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Mammary duct ectasia represents a type of benign blockage of milk ducts with a varying incidence, depending on the diagnostic methods used. Albeit historically descriptions of mammary duct ectasia involved different terminologies (according to diverse symptomatic and histological characteristics), in 1951, Haagensen and his colleagues proposed a formal and unified named based on its dominant pathological feature – a clogged lactiferous duct.

The disease occurs mostly in premenopausal women, but can also occur in men and children. Microscopically the disease has been described in up to 40% of autopsies. Smoking has also been implicated as one of the etiological factors in mammary duct ectasia, most probably due to the direct toxic effects on the breast epithelium.

Pathological Features

Mammary duct ectasia is the result of glandular involution and secretory retention in the ducts; as a result, the major ducts enlarge. With time, the secretions are able to penetrate the duct wall, resulting in a different secondary condition known as periductal mastitis.

The histological features can differ according to the stage of the condition. In the early stages, the ducts are tortuously dilated and filled with proteinaceous eosinophilic material with minimal or no inflammation. In later stages, the ducts are obliterated with cellular lipid accumulation and fibrosis. Dystrophic calcifications can also be present, which can radiologically simulate malignancy.

Instead of the proliferation of the epithelial cells, there is atrophy present in involved ducts. The epithelium can be so thinned out that it is barely observable in low power magnification, and as the mammary duct ectasia progresses, the continuity of the atrophic epithelium is broken in different places. Hence, the disease is often considered a lesion of the aging and inactive breast.

Thus far, there are no reports indicating that mammary duct ectasia is linked to the increased risk of breast cancer, most likely due to the fact that destruction instead of hyperplasia of the ductal epithelium is observed in this condition. Nevertheless, certain ducts can exhibit squamous metaplasia, predisposing affected individuals to primary squamous cell carcinoma of the breast.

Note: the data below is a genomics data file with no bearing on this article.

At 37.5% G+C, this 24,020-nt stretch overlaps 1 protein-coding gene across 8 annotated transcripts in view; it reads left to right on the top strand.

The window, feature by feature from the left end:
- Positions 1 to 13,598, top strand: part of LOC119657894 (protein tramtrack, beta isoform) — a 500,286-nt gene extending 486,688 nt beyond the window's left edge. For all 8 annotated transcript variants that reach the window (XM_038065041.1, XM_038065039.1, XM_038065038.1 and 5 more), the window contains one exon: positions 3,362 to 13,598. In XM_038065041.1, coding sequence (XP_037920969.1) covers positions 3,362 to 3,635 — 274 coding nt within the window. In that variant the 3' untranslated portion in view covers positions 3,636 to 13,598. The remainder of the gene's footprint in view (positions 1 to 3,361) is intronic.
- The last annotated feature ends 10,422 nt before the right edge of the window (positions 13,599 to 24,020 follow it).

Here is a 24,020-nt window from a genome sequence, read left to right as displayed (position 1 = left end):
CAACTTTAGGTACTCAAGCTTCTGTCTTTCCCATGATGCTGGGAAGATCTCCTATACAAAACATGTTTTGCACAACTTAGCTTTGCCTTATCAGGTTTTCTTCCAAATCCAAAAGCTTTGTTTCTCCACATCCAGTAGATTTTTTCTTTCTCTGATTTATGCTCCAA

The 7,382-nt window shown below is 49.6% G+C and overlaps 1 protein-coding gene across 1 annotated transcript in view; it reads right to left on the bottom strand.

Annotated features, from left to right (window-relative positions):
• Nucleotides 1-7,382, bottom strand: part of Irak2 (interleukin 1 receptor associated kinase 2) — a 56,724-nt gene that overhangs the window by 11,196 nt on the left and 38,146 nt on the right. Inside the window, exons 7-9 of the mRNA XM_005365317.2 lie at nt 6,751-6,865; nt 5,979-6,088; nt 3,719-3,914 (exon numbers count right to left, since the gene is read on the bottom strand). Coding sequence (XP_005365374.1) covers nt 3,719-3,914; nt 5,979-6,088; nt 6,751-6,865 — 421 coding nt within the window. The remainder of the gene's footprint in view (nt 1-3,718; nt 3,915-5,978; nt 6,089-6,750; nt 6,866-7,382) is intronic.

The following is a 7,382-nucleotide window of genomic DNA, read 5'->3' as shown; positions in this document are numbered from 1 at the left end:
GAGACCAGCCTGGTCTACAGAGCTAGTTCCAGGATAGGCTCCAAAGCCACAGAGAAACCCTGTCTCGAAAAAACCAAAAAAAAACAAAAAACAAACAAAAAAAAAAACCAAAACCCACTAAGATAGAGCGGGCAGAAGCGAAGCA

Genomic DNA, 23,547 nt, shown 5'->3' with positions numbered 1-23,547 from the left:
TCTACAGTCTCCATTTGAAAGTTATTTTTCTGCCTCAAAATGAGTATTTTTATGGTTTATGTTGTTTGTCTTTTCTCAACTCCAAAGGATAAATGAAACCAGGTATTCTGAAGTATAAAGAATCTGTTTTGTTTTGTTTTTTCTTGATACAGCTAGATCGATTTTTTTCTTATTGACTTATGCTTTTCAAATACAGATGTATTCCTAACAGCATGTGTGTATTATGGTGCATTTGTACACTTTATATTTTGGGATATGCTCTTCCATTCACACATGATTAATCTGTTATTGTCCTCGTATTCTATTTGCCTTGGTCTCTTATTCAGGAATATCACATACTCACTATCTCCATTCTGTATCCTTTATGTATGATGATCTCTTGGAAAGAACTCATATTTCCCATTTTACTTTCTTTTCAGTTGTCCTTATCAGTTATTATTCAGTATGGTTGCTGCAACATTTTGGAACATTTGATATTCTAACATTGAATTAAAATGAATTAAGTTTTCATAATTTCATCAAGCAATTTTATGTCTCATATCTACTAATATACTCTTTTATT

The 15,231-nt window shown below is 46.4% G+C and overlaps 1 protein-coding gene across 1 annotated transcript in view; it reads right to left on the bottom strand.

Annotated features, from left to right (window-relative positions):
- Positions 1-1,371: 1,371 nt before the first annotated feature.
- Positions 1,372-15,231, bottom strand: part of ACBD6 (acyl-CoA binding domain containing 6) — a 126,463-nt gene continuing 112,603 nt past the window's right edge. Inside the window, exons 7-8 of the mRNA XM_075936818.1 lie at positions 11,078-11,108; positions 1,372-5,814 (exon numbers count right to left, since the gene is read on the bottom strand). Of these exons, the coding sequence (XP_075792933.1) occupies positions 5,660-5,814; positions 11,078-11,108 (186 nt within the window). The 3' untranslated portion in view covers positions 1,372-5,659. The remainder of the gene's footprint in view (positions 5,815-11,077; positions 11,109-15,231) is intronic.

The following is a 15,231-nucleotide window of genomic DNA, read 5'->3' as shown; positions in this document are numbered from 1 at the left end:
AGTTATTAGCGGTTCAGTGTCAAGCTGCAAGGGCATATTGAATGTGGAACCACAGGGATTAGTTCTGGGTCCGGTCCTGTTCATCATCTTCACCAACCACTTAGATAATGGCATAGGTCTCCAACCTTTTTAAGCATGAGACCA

Clinical Presentation

In the early stages of the disease, mammary duct ectasia usually presents with nipple discharge from several ducts that can be creamy, brown, grey, or green, and sometimes also bloody. The secretions are sometimes described thick as toothpaste, with accompanying subareolar tenderness.

Four types of masses are associated with mammary duct ectasia: the evanescent mass, the recurrent mass, the persistent mass, and the chronic mass. The evanescent mass is small and slightly tender subareolar lesion which can resolve spontaneously (without any treatment).

The recurrent mass is similar to the evanescent mass, but it occurs in the subareolar region at intervals of a few months to ten years, getting more severe with each recurrence. The persistent mass is usually well-defined and firm; thus an excisional biopsy is usually warranted as cancer cannot be easily excluded.

Finally, the chronic mass is edematous, hard, and fixed to the skin with accompanying nipple retraction, showing all the specific hallmarks of cancer (most notably if associated with axillary enlargement of the lymph nodes). Therefore, a formal excision biopsy with antimicrobial coverage is advocated.


  • http://www.ncbi.nlm.nih.gov/pubmed/15982393
  • http://www.ncbi.nlm.nih.gov/pmc/articles/PMC4538125/
  • http://www.ncbi.nlm.nih.gov/pmc/articles/PMC1290571/
  • www.iosrjournals.org/…/F0131232932.pdf
  • www.mayoclinic.org/…/con-20025073
  • Pilnik S. Common Breast Lesions: A Photographic Guide to Diagnosis and Treatment. Cambridge University Press, 2003; pp. 3-28.
  • Chinyama CN. Benign Breast Diseases (Radiology, Pathology, Risk Assessment), Second Edition. Springer Science & Business Media, 2013; pp. 61-83.

Further Reading

  • All Mammary Duct Ectasia Content
  • Mammary Duct Ectasia Diagnosis

Last Updated: Feb 27, 2019

Written by

Dr. Tomislav Meštrović

Dr. Tomislav Meštrović is a medical doctor (MD) with a Ph.D. in biomedical and health sciences, specialist in the field of clinical microbiology, and an Assistant Professor at Croatia's youngest university – University North. In addition to his interest in clinical, research and lecturing activities, his immense passion for medical writing and scientific communication goes back to his student days. He enjoys contributing back to the community. In his spare time, Tomislav is a movie buff and an avid traveler.

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